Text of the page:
Swarming cicadas, germ warrior, cookie meltdown, book club craze, ugly fish

May 5, 2021 Episode 45

Cicadas coming, bacteria fights microplastic, Girl Scout cookie meltdown, craze for book clubs, bloodsucker fish fights extinction


(This week’s art is courtesy of Yule Liu!)

Episode Transcript



OPENING STING – LEELA: “New, new, newsy – Newsy Pooloozi!”





MAMA: Great – do it! And, of course, there are many book clubs podcasts too that are fab to tap into as well. Like the Book Power For Kids podcast, in which they act out parts of the books they review.



Hello and welcome to Newsy Pooloozi – a whirlpool of news and information!


I’m your host, Leela Sivasankar Prickitt and, of course, I’m joined by…


MAMA: Hello, I’m Lyndee Prickitt.


LEELA: She’s in charge of the sound effects and helps break down the big stories. This week on Newsy Pooloozi…


Not millions, but billions of cicadas are about to emerge from their underground lairs and swarm over several states in America – we’ll tell you what’s fascinating and what’s “yick” about this once-in-a-17 year appearance.


Good news for our oceans polluted with microplastics – there’s a “germ” of an idea that might help clean up the mess.


And what do you do when you have almost a million left over Girl Scout cookies? You send them to me! OK – or maybe something a little more sensible.


There’s been a lot of crazes  during the pandemic – but we’ll tell you about the one that’s taking readers to another level.


And good news for one of the ugliest fish in the world.


All that and more. But first it’s time for…


BIG NEWS STORY STING – VARIOUS VOICES: “The big news story of the week!”



MAMA: A once in 17-year wondrous natural phenomenon is about to happen.


LEELA: Wondrous is one word for it… Creepy might be another!


MAMA: No, come on. A swarms of cicadas are about to descend upon the United States.


LEELA: Not millions, but billions of the big-winged, flying bugs. And boy do they make an entry – one cicada might be chirpy, but a swarm is downright noisy!




MAMA: But don’t worry they aren’t dangerous for you or the fields and crops they’ll descend upon,

unlike hungry locusts, or grasshoppers, which are of a different order. Not only do those have huge hind legs, unlike cicadas, but will chew and destroy virtually all vegetation they come across.


LEELA: Most cicadas only cause damage to weaker tree branches when they lay their eggs. Buuuut – when millions come-a-calling, it’s…


MAMA: Fascinating!


LEELA: Or… kinda ick!


MAMA: Well, standing by in the state of Ohio – which is likely to see some of the highest concentration of these buzzing bugs, are our correspondents Avery and Jackson Ausmer.


LEELA: Also known as the brother-sister-duo from the Hey Black Child podcast. So what do you two think – will this swarm be intensely fascinating or intensely ick?


AVERY: Good question, Leela!


No doubt these bugs are fascinating.


They spend most of their life underground, sucking sap from the roots of trees.




JACKSON: 17 years underground, to be exact, eating and slurping underground. Not my idea of a good life!




AVERY: And… any day now… they are due to emerge… craaaaawling up through holes, which are about as round a dime.


JACKSON: Boy, you can imagine what the ground looks like with all those holes!


AVERY: Well, once above ground, the cicadas like to let the world know they’ve arrived!




AVERY: So there are around  three to four-thousand species of cicadas around the world. But “periodical cicadas” only emerge every 13 years or 17 years, like the ones we’re expecting, to mate.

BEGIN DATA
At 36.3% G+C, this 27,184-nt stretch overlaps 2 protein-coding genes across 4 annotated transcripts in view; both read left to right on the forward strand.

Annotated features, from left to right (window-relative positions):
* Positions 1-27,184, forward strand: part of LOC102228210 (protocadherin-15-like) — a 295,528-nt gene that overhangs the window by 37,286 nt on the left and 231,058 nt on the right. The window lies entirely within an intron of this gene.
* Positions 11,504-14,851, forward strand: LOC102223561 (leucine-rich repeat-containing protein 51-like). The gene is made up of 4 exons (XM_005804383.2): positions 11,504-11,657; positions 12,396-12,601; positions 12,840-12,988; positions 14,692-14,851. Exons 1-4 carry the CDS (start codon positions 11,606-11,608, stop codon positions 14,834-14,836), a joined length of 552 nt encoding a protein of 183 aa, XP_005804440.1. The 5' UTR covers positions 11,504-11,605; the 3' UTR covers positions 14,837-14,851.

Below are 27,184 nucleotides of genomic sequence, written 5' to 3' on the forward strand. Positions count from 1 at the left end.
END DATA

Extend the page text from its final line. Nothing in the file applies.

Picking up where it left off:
JACKSON: And… did you know that “periodical cicadas” are unique to eastern part of North America? Yep. We’re so special!


AVERY: Well, I believe we need to talk to our resident expert… our mother! She experienced this first-hand 17 years ago.


JACKSON: Welcome to the podcast, Mom.


NICOLE: Hey Avery and Jackson and Newsy Pooloozi listeners – thanks for having me! They were such a huge nuisance 17 years ago and I vowed not to be here. One of the most fascinating things about cicadas is that all of the carcasses that are on the ground under trees. You could not walk under a tree without stepping on hundreds of them, sometimes thousands – in the parks, even more. So you had to be very  careful where you walked. And another funky thing about them is they like to stick to you. So they’ll stick to your hair and your clothes. So it’s not best to have outdoor activities during their time here on earth.


JACKSON: Thanks, Mom! Of  course. The big question is why do they only come out once every 17 years?


AVERY: Well, it’s their only defense against predators. By emerging, in the millions, all at once, they’re just too many for any predators to eat enough of them to wipe them out.


JACKSON: Talk about power in numbers!


AVERY: Yep, teamwork is dream-work. And, in a weird way, I’m kinda looking forward to seeing them in action. (NOTE: Or whatever their view is!)




AVERY: Well, from behind a window anyway. From Cincinnati, Ohio, I’m Avery Ausmer


JACKSON: And I’m Jackson Ausmer.


BOTH AVERY AND JACKSON: Reporting for Newsy Pooloozi!


LEELA: Whoa – what a story. I wish I were there. Well, maybe not…


MAMA: And we’ll check in with them again, and maybe a few other correspondents in the states affected, in the coming weeks to find out how, ummm, intense it’s been.



LEELA: Staying with…


SCIENCE STING – LEELA: “The world of wow, wow, wow… In other words – science!”   


MAMA: You might recall we’ve done a far amount on Newsy Pooloozi about the tiny little fragments of plastics that make their way into the ocean.


LEELA: And into marine life. They’re called microplastics.


MAMA: They get released into the environment during the production and breakdown of things like plastic bags and water bottles or when our synthetic clothes, like polyester or nylon, are washed.


LEELA: And although they’re tiny, they’re not biodegradable – so they stick around for a long time.


MAMA:  According to the International Maritime Organization, they’ve been found in more than 114 aquatic species and they get into our food chain too – found in salt, on lettuce, even apples and more.


LEELA: But we have an update on this story. Cue the new sting, Mama.




TOP-UP TIME STING – VARIOUS VOICES: Can I have a top up please? Go on, givbe me a top-up please! It’s… top-up time. Top-up time! Top-up time! Top-up time! Now? Yes, now. It’s top-up time.


LEELA: And it’s good news to boot!


MAMA: Microbiologists from the Hong Kong Polytechnic University are developing a way to remove microplastics.